The American Society for Microbiology (ASM), representing over 42,000 scientists, is writing to support the proposed increase of $675 million for the National Science Foundation (NSF) in fiscal year 2001, as the Subcommittee considers funding recommendations for programs in the VA/HUD/Independent Agencies appropriations bill.

The NSF is the premier basic science agency in the United States and has effectively stimulated and supported the best scientific talent in the country, which has led to cutting edge research discoveries. The NSF budget, however, has not grown commensurate with its record of achievement and broad and unique responsibilities to support science, mathematics and engineering research across disciplines. This year, the Administration has recognized this deficiency by proposing an increase that will restore balance among scientific fields and lead to greater research advances in the science disciplines. The NSF must ensure that the entire spectrum of research fields receives strong federal support and that America's human resources in science and technology are replenished.

ASM appreciates the difficult and complex task of making appropriations for the diverse programs and projects under the Subcommittee's jurisdiction. The ASM, however, urges the Subcommittee to make every effort to increase funding for the NSF by $675 million, which would raise the NSF's overall budget to $4.57 billion in fiscal year 2001. This level of funding is an essential step toward the effort to double the NSF budget over the next five years and provide sustained growth for multi-year research grants.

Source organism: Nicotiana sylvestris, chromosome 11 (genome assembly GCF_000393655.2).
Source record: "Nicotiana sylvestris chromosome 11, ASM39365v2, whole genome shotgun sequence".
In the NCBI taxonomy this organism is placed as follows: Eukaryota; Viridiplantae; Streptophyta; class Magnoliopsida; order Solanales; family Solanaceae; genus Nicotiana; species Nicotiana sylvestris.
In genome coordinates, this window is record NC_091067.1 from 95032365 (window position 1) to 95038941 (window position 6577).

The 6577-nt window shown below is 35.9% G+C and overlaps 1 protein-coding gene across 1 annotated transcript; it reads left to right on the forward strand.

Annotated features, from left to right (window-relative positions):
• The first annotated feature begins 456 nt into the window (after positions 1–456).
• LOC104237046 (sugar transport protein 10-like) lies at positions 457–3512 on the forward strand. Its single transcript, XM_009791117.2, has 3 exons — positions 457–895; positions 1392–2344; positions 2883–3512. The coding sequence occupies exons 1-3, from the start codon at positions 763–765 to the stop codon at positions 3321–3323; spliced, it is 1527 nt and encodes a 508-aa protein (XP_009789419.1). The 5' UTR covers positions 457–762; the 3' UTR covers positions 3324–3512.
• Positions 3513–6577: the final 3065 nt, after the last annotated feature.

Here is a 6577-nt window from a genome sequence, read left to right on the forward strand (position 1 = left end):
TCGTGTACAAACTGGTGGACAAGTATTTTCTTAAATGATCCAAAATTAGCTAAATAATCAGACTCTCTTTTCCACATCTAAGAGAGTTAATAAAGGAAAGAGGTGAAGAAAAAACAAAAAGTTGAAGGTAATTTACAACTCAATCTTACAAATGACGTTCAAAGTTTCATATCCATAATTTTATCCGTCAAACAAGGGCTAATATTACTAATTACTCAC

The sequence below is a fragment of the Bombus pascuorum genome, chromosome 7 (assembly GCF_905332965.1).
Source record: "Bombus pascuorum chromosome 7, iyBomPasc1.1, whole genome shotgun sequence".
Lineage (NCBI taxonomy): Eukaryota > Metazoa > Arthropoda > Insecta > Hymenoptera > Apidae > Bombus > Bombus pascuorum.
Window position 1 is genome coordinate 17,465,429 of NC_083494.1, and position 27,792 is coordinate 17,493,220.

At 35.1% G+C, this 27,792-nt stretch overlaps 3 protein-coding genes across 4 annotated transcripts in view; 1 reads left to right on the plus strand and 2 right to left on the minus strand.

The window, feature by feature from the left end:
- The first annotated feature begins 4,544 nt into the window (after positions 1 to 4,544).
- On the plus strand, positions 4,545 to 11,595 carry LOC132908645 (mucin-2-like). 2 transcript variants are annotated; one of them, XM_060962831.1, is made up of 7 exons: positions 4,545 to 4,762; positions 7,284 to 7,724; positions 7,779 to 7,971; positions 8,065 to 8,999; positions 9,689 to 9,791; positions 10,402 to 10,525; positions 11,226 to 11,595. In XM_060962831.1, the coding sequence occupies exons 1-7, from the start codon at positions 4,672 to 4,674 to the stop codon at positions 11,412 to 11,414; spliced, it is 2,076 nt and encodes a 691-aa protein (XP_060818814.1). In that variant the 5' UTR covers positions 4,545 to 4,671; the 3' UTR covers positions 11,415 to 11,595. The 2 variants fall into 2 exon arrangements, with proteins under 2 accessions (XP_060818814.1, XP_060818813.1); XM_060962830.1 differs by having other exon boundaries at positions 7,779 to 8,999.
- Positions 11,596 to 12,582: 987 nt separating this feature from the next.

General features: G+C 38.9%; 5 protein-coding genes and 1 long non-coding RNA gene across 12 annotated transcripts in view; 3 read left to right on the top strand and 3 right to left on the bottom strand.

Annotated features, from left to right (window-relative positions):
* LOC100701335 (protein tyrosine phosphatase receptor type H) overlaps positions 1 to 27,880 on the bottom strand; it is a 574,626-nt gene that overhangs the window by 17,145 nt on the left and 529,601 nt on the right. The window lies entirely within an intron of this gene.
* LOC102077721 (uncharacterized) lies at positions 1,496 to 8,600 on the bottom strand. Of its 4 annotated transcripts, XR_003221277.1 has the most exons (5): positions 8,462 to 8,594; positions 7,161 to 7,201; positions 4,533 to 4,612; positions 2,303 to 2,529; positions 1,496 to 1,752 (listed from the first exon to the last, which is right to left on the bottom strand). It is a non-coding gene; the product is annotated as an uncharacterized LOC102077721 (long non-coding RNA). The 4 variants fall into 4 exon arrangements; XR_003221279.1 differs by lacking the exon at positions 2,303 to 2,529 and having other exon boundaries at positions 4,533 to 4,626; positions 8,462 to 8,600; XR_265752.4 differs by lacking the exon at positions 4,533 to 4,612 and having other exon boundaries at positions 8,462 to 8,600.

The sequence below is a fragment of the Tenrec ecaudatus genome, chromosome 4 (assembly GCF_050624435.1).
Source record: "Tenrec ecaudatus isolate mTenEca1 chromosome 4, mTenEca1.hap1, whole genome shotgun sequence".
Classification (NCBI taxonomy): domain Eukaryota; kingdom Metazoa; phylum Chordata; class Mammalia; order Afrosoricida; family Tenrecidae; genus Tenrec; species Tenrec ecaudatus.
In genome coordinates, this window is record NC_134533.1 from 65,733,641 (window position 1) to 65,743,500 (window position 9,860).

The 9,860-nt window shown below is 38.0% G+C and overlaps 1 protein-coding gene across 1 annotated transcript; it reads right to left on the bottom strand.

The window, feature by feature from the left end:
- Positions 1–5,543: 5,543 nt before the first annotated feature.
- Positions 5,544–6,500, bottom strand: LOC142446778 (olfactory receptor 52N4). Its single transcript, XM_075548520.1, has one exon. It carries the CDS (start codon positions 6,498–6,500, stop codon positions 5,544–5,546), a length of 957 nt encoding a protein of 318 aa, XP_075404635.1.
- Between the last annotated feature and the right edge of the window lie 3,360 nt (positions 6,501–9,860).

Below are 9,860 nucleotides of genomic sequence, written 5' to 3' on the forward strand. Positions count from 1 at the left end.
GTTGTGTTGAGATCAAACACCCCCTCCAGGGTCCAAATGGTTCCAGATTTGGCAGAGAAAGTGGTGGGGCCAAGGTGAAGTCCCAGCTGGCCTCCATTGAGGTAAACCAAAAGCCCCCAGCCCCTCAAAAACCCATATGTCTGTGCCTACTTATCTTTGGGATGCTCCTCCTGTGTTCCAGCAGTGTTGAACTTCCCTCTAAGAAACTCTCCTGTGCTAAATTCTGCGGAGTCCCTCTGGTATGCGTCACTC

The ASM is the largest single life science organization in the world comprised of members who work in academic, governmental, and industrial institutions worldwide. ASM's mission is to enhance the science of microbiology to gain a better understanding of basic life processes, and to promote the application of this knowledge for improved health, and for economic and environmental well being.

Thank you for the Subcommittee's support of the NSF and ensuring its valuable contribution to research and education programs, which contribute substantially to the economic competitiveness of the United States and to ensuring the vitality of the U.S. science enterprise.



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